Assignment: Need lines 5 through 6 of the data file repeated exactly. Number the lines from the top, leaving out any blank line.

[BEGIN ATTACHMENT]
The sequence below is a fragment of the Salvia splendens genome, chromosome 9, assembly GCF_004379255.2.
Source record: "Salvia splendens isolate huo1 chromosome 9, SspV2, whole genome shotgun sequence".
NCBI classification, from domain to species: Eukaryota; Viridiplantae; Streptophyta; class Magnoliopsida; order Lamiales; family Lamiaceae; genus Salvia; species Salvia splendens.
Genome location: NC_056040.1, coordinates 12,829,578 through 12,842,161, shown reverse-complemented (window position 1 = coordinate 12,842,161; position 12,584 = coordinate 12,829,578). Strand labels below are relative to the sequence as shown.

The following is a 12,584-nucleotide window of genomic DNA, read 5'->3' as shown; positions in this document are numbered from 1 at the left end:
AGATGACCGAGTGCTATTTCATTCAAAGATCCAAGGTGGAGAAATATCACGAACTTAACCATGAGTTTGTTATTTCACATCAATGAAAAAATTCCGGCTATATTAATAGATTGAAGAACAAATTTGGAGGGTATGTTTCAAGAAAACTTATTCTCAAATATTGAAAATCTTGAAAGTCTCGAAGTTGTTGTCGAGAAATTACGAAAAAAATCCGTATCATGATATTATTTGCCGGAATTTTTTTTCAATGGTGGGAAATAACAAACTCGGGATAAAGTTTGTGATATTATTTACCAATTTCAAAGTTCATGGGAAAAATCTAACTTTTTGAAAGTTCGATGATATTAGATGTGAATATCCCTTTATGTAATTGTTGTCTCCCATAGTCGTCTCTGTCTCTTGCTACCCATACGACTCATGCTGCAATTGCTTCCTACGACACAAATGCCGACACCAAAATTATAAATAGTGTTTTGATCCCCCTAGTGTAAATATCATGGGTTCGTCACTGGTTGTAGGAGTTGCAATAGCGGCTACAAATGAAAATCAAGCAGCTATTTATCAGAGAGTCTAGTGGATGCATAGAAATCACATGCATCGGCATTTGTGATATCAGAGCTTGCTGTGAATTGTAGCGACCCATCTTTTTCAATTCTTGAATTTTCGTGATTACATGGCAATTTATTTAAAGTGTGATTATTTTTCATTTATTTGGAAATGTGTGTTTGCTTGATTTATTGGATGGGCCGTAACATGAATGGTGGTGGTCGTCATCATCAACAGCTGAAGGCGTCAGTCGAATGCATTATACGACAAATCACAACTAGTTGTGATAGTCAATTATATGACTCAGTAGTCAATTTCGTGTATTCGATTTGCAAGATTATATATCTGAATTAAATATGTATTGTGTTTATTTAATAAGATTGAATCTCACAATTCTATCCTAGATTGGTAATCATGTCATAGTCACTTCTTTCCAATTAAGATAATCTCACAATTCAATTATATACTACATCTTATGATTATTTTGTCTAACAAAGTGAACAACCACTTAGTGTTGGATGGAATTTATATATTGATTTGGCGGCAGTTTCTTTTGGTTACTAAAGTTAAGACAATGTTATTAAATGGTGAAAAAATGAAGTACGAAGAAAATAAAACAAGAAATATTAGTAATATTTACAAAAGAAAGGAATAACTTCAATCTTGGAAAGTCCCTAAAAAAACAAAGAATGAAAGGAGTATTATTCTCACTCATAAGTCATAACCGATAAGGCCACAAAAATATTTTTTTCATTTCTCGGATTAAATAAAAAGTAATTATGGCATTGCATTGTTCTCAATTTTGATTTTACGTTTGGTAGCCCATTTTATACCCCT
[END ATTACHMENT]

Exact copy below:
The following is a 12,584-nucleotide window of genomic DNA, read 5'->3' as shown; positions in this document are numbered from 1 at the left end:
AGATGACCGAGTGCTATTTCATTCAAAGATCCAAGGTGGAGAAATATCACGAACTTAACCATGAGTTTGTTATTTCACATCAATGAAAAAATTCCGGCTATATTAATAGATTGAAGAACAAATTTGGAGGGTATGTTTCAAGAAAACTTATTCTCAAATATTGAAAATCTTGAAAGTCTCGAAGTTGTTGTCGAGAAATTACGAAAAAAATCCGTATCATGATATTATTTGCCGGAATTTTTTTTCAATGGTGGGAAATAACAAACTCGGGATAAAGTTTGTGATATTATTTACCAATTTCAAAGTTCATGGGAAAAATCTAACTTTTTGAAAGTTCGATGATATTAGATGTGAATATCCCTTTATGTAATTGTTGTCTCCCATAGTCGTCTCTGTCTCTTGCTACCCATACGACTCATGCTGCAATTGCTTCCTACGACACAAATGCCGACACCAAAATTATAAATAGTGTTTTGATCCCCCTAGTGTAAATATCATGGGTTCGTCACTGGTTGTAGGAGTTGCAATAGCGGCTACAAATGAAAATCAAGCAGCTATTTATCAGAGAGTCTAGTGGATGCATAGAAATCACATGCATCGGCATTTGTGATATCAGAGCTTGCTGTGAATTGTAGCGACCCATCTTTTTCAATTCTTGAATTTTCGTGATTACATGGCAATTTATTTAAAGTGTGATTATTTTTCATTTATTTGGAAATGTGTGTTTGCTTGATTTATTGGATGGGCCGTAACATGAATGGTGGTGGTCGTCATCATCAACAGCTGAAGGCGTCAGTCGAATGCATTATACGACAAATCACAACTAGTTGTGATAGTCAATTATATGACTCAGTAGTCAATTTCGTGTATTCGATTTGCAAGATTATATATCTGAATTAAATATGTATTGTGTTTATTTAATAAGATTGAATCTCACAATTCTATCCTAGATTGGTAATCATGTCATAGTCACTTCTTTCCAATTAAGATAATCTCACAATTCAATTATATACTACATCTTATGATTATTTTGTCTAACAAAGTGAACAACCACTTAGTGTTGGATGGAATTTATATATTGATTTGGCGGCAGTTTCTTTTGGTTACTAAAGTTAAGACAATGTTATTAAATGGTGAAAAAATGAAGTACGAAGAAAATAAAACAAGAAATATTAGTAATATTTACAAAAGAAAGGAATAACTTCAATCTTGGAAAGTCCCTAAAAAAACAAAGAATGAAAGGAGTATTATTCTCACTCATAAGTCATAACCGATAAGGCCACAAAAATATTTTTTTCATTTCTCGGATTAAATAAAAAGTAATTATGGCATTGCATTGTTCTCAATTTTGATTTTACGTTTGGTAGCCCATTTTATACCCCT